LYON, France – A global operation tackling the illegal trade in wildlife and timber has resulted in the identification of nearly 900 suspects and 1,300 seizures of illicit products worth an estimated USD 5.1 million.
The results, announced ahead of World Wildlife Day (3 March), mark INTERPOL’s ongoing commitment to supporting its 190 member countries in combating all types of environmental crime.
Codenamed Thunderbird, the operation involved police, customs, border agencies, environment, wildlife and forestry officials from 49 countries and territories, and resulted in a range of seizures including;
- More than 300 tonnes of wood and timber
- More than 5,200 birds
- More than 2,800 reptiles including at least 2000 turtles and tortoises
- 13 wild cats (including six dead bodies)
- More than 3.9 tonnes of pangolin scales
- More than 50kg of raw and processed ivory
- 25 tonnes of various animal parts, including meat, horns and feathers
- More than 22,000 derivatives and processed products such as medicines/ornaments/carvings
Among the more than 14.3 tonnes of marine wildlife seized were 180 dead seahorses which had been concealed in snack boxes discovered by US authorities, with additional seahorse seizures also made in Mozambique.
In Hong Kong, China, officers seized 1.3 tonnes of red sandalwood hidden in a container shipped from Malaysia.
Intelligence was gathered and shared ahead of the operation to assist in identifying specific targets and areas for action. These included wildlife and forest crime hotspots and bottlenecks where checkpoints could be established, in addition to operations at airports and national borders.
Cars, trucks, boats and cargo transporters suspected of moving illicit products were also targeted with searches carried out by officers, specialist sniffer dogs and x-ray scanners.
Scrap yards, taxidermy shops, garages, pet fairs, warehouses and health clinics were also targeted during the operation, resulting in seizures, arrests and general information gathering. Websites and social media offering wildlife products were also the focus of investigations.
The three-week (30 January – 19 February) operation has so far resulted in 390 investigations which have already led to 88 individuals being jailed with terms ranging from several days to seven years.
“Wildlife trafficking has surged in recent years, generating billions in illicit profits. Simply put, criminals are helping themselves to the environment’s precious resources without a care for the cost to our planet,” said INTERPOL Secretary General Jürgen Stock.
“The success of this operation is a demonstration of what can be achieved by transnational law enforcement collaboration, and the resolve of countries to tackle environmental crime. INTERPOL also remains committed to tackling wildlife and forest crime across the globe, to protect today’s resources for tomorrow’s generations,” concluded the INTERPOL chief.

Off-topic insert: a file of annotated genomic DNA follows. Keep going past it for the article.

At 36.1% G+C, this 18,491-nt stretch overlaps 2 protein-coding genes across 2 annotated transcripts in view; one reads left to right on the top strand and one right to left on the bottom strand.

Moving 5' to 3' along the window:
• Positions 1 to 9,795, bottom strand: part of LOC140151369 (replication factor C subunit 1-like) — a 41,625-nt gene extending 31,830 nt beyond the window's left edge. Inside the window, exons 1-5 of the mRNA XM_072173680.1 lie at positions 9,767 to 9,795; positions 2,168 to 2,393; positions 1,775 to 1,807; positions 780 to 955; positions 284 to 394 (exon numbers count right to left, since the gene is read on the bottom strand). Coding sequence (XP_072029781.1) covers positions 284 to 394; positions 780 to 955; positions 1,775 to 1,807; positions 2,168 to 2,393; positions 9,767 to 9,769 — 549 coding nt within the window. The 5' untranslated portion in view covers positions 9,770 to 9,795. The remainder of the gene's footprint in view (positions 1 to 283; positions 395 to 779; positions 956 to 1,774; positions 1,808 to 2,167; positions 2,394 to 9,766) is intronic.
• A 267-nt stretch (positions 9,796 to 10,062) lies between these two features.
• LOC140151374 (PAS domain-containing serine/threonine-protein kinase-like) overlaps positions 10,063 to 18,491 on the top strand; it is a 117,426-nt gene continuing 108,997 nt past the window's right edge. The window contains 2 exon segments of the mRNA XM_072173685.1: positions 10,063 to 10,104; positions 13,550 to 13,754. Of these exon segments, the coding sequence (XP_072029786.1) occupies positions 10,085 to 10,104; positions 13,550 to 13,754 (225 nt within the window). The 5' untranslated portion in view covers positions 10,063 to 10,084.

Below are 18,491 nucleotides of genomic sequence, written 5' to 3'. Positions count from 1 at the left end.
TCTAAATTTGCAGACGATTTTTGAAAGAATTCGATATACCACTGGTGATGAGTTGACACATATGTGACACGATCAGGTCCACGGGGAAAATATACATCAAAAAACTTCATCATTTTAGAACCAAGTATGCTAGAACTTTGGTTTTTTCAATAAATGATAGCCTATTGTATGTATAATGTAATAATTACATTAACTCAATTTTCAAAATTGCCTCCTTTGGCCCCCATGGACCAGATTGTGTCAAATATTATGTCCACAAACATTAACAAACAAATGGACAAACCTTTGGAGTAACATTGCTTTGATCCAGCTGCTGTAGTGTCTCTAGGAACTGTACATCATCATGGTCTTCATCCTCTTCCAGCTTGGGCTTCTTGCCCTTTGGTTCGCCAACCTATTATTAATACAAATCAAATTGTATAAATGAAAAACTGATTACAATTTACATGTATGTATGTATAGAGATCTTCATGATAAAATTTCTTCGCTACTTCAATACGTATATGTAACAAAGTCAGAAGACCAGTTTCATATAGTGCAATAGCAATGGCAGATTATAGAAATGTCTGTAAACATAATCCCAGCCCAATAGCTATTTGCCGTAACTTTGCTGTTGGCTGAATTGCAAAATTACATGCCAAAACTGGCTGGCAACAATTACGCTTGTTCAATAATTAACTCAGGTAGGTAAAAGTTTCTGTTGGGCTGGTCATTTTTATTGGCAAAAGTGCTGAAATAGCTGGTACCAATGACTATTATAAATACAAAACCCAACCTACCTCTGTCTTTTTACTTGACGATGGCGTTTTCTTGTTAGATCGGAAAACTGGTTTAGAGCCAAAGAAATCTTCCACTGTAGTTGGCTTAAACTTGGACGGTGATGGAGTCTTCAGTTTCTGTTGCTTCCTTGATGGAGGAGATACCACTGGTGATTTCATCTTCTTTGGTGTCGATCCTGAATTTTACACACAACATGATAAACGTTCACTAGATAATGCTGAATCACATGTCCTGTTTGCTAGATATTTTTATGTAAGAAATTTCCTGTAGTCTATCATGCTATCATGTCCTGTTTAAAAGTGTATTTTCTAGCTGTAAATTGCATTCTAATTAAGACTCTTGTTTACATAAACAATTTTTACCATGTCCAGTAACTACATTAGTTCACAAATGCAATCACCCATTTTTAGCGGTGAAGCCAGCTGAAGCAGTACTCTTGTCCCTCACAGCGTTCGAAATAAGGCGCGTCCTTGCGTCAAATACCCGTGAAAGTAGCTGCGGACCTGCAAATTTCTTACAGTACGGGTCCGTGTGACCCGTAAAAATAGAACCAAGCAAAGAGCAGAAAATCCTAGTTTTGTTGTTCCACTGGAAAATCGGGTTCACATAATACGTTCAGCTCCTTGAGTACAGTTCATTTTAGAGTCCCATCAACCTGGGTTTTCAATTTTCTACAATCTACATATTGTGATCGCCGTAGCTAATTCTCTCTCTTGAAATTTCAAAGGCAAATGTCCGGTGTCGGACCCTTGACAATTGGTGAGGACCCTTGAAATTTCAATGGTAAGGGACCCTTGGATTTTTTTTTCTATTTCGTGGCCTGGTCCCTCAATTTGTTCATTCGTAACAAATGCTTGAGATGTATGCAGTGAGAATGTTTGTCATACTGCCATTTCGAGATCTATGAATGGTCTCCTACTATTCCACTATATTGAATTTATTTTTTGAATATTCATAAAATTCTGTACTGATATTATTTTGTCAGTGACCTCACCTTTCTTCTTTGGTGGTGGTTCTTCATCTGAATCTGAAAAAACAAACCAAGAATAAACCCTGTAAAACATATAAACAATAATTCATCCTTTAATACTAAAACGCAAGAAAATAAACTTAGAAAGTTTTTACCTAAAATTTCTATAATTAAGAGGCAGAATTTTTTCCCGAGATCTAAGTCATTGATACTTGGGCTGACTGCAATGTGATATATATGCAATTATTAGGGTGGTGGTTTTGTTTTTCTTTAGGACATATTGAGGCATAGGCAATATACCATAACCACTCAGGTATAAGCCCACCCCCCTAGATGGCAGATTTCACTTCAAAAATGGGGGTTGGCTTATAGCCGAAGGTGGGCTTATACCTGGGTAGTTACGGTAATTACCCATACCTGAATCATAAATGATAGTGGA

“The WCO commends the continuous initiatives of the Customs community and their law enforcement counterparts to secure the integrity of the global supply chain against the illegal movements of wildlife and timber products. Operation Thunderbird bears proof of the effectiveness of international cooperation and all role-players are encouraged to continue with their relentless efforts in this regard,” said the Secretary General of the World Customs Organization (WCO), Dr Kunio Mikuriya.
Led by INTERPOL, in close cooperation with ICCWC partners - the Secretariat of the Convention on International Trade in Endangered Species of Wild Fauna and Flora (CITES), WCO, the United Nations Office on Drugs and Crime and the World Bank - the INTERPOL Wildlife Crime Working Group, the US Fish and Wildlife Service, the UK Border Force and Environment Canada, Operation Thunderbird was organized at meetings held alongside the 17th meeting of the Conference of the Parties to CITES (CoP17).
“Illicit wildlife trafficking must be tackled on the frontline and the officers who serve to protect wildlife need our full support. This well focussed operation brought together officers who are working in countries and regional enforcement bodies to tackle wildlife crime and we welcome the excellent results and thank all involved for their efforts. It clearly shows what can be achieved through coordinated efforts to tackle illicit wildlife trafficking,” said John E. Scanlon, CITES Secretary General.
The intelligence and data collected from the operation will be compiled, analysed and used as guidance in future national, regional and international enforcement efforts.
A joint INTERPOL – UN Environment report published in June 2016, estimated the value of all forms of environmental crime - including the illegal trade in wildlife, corporate crime in the forestry sector, the illegal exploitation and sale of gold and other minerals, illegal fisheries, the trafficking of hazardous waste and carbon credit fraud - as between USD 91-258 billion. However, these figures are expected to increase with current estimates showing environmental crime growing at a rate of five to seven per cent annually.